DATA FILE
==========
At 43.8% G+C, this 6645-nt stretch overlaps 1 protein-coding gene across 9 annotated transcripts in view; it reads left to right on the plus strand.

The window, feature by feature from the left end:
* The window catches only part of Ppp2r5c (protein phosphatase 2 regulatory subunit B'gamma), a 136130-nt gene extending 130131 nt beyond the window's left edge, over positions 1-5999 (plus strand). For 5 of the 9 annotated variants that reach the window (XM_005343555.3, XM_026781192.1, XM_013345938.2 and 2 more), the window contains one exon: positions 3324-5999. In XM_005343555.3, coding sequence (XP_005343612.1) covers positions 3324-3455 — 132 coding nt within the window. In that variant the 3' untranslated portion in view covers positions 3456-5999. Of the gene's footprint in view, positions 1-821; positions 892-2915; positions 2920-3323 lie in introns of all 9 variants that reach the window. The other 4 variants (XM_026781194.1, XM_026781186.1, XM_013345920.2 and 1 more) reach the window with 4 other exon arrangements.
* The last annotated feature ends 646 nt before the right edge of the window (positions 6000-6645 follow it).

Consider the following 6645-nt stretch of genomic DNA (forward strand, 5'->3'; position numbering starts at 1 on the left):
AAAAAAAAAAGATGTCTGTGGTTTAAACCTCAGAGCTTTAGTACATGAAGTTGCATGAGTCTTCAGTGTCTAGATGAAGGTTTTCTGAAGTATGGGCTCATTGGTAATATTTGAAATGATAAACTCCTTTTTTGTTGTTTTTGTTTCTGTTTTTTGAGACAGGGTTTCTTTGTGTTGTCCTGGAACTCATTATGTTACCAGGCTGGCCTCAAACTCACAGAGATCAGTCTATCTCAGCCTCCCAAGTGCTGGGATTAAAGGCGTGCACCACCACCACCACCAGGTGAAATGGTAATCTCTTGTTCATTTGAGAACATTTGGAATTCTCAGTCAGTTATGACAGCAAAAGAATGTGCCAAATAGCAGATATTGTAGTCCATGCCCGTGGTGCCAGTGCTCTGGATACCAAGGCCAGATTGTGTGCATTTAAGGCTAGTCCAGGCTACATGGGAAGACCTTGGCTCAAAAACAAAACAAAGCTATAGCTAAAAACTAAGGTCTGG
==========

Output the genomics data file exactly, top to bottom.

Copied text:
At 43.8% G+C, this 6645-nt stretch overlaps 1 protein-coding gene across 9 annotated transcripts in view; it reads left to right on the plus strand.

The window, feature by feature from the left end:
* The window catches only part of Ppp2r5c (protein phosphatase 2 regulatory subunit B'gamma), a 136130-nt gene extending 130131 nt beyond the window's left edge, over positions 1-5999 (plus strand). For 5 of the 9 annotated variants that reach the window (XM_005343555.3, XM_026781192.1, XM_013345938.2 and 2 more), the window contains one exon: positions 3324-5999. In XM_005343555.3, coding sequence (XP_005343612.1) covers positions 3324-3455 — 132 coding nt within the window. In that variant the 3' untranslated portion in view covers positions 3456-5999. Of the gene's footprint in view, positions 1-821; positions 892-2915; positions 2920-3323 lie in introns of all 9 variants that reach the window. The other 4 variants (XM_026781194.1, XM_026781186.1, XM_013345920.2 and 1 more) reach the window with 4 other exon arrangements.
* The last annotated feature ends 646 nt before the right edge of the window (positions 6000-6645 follow it).

Consider the following 6645-nt stretch of genomic DNA (forward strand, 5'->3'; position numbering starts at 1 on the left):
AAAAAAAAAAGATGTCTGTGGTTTAAACCTCAGAGCTTTAGTACATGAAGTTGCATGAGTCTTCAGTGTCTAGATGAAGGTTTTCTGAAGTATGGGCTCATTGGTAATATTTGAAATGATAAACTCCTTTTTTGTTGTTTTTGTTTCTGTTTTTTGAGACAGGGTTTCTTTGTGTTGTCCTGGAACTCATTATGTTACCAGGCTGGCCTCAAACTCACAGAGATCAGTCTATCTCAGCCTCCCAAGTGCTGGGATTAAAGGCGTGCACCACCACCACCACCAGGTGAAATGGTAATCTCTTGTTCATTTGAGAACATTTGGAATTCTCAGTCAGTTATGACAGCAAAAGAATGTGCCAAATAGCAGATATTGTAGTCCATGCCCGTGGTGCCAGTGCTCTGGATACCAAGGCCAGATTGTGTGCATTTAAGGCTAGTCCAGGCTACATGGGAAGACCTTGGCTCAAAAACAAAACAAAGCTATAGCTAAAAACTAAGGTCTGG